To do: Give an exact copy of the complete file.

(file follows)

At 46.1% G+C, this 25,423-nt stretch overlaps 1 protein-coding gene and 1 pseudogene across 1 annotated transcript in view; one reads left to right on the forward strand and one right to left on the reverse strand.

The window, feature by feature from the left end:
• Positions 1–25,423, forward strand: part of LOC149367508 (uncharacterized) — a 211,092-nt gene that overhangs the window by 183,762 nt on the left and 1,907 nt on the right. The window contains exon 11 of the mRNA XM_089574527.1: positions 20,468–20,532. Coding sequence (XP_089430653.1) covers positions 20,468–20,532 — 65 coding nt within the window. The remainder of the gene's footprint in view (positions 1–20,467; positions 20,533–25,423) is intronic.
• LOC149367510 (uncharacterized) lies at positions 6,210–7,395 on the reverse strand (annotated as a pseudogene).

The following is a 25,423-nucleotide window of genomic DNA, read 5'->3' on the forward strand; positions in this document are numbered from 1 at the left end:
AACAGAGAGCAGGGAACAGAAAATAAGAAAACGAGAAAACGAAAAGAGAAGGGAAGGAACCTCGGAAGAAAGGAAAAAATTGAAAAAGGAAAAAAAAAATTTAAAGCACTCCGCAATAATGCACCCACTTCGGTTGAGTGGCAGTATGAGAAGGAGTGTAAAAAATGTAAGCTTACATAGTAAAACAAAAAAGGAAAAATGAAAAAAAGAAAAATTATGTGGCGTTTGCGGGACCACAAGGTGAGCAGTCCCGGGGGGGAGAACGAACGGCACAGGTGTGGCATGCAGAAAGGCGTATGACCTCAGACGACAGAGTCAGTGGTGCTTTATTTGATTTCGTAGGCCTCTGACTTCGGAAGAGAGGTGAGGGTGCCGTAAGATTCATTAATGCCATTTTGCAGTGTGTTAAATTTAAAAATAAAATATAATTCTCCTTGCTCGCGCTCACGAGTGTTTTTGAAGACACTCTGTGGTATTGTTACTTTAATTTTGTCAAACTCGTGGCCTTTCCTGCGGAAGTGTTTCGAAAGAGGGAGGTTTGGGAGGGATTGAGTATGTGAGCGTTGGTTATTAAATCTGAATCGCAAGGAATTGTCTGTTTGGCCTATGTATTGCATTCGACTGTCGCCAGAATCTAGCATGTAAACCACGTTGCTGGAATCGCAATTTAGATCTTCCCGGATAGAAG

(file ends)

At 46.1% G+C, this 25,423-nt stretch overlaps 1 protein-coding gene and 1 pseudogene across 1 annotated transcript in view; one reads left to right on the forward strand and one right to left on the reverse strand.

The window, feature by feature from the left end:
• Positions 1–25,423, forward strand: part of LOC149367508 (uncharacterized) — a 211,092-nt gene that overhangs the window by 183,762 nt on the left and 1,907 nt on the right. The window contains exon 11 of the mRNA XM_089574527.1: positions 20,468–20,532. Coding sequence (XP_089430653.1) covers positions 20,468–20,532 — 65 coding nt within the window. The remainder of the gene's footprint in view (positions 1–20,467; positions 20,533–25,423) is intronic.
• LOC149367510 (uncharacterized) lies at positions 6,210–7,395 on the reverse strand (annotated as a pseudogene).

The following is a 25,423-nucleotide window of genomic DNA, read 5'->3' on the forward strand; positions in this document are numbered from 1 at the left end:
AACAGAGAGCAGGGAACAGAAAATAAGAAAACGAGAAAACGAAAAGAGAAGGGAAGGAACCTCGGAAGAAAGGAAAAAATTGAAAAAGGAAAAAAAAAATTTAAAGCACTCCGCAATAATGCACCCACTTCGGTTGAGTGGCAGTATGAGAAGGAGTGTAAAAAATGTAAGCTTACATAGTAAAACAAAAAAGGAAAAATGAAAAAAAGAAAAATTATGTGGCGTTTGCGGGACCACAAGGTGAGCAGTCCCGGGGGGGAGAACGAACGGCACAGGTGTGGCATGCAGAAAGGCGTATGACCTCAGACGACAGAGTCAGTGGTGCTTTATTTGATTTCGTAGGCCTCTGACTTCGGAAGAGAGGTGAGGGTGCCGTAAGATTCATTAATGCCATTTTGCAGTGTGTTAAATTTAAAAATAAAATATAATTCTCCTTGCTCGCGCTCACGAGTGTTTTTGAAGACACTCTGTGGTATTGTTACTTTAATTTTGTCAAACTCGTGGCCTTTCCTGCGGAAGTGTTTCGAAAGAGGGAGGTTTGGGAGGGATTGAGTATGTGAGCGTTGGTTATTAAATCTGAATCGCAAGGAATTGTCTGTTTGGCCTATGTATTGCATTCGACTGTCGCCAGAATCTAGCATGTAAACCACGTTGCTGGAATCGCAATTTAGATCTTCCCGGATAGAAG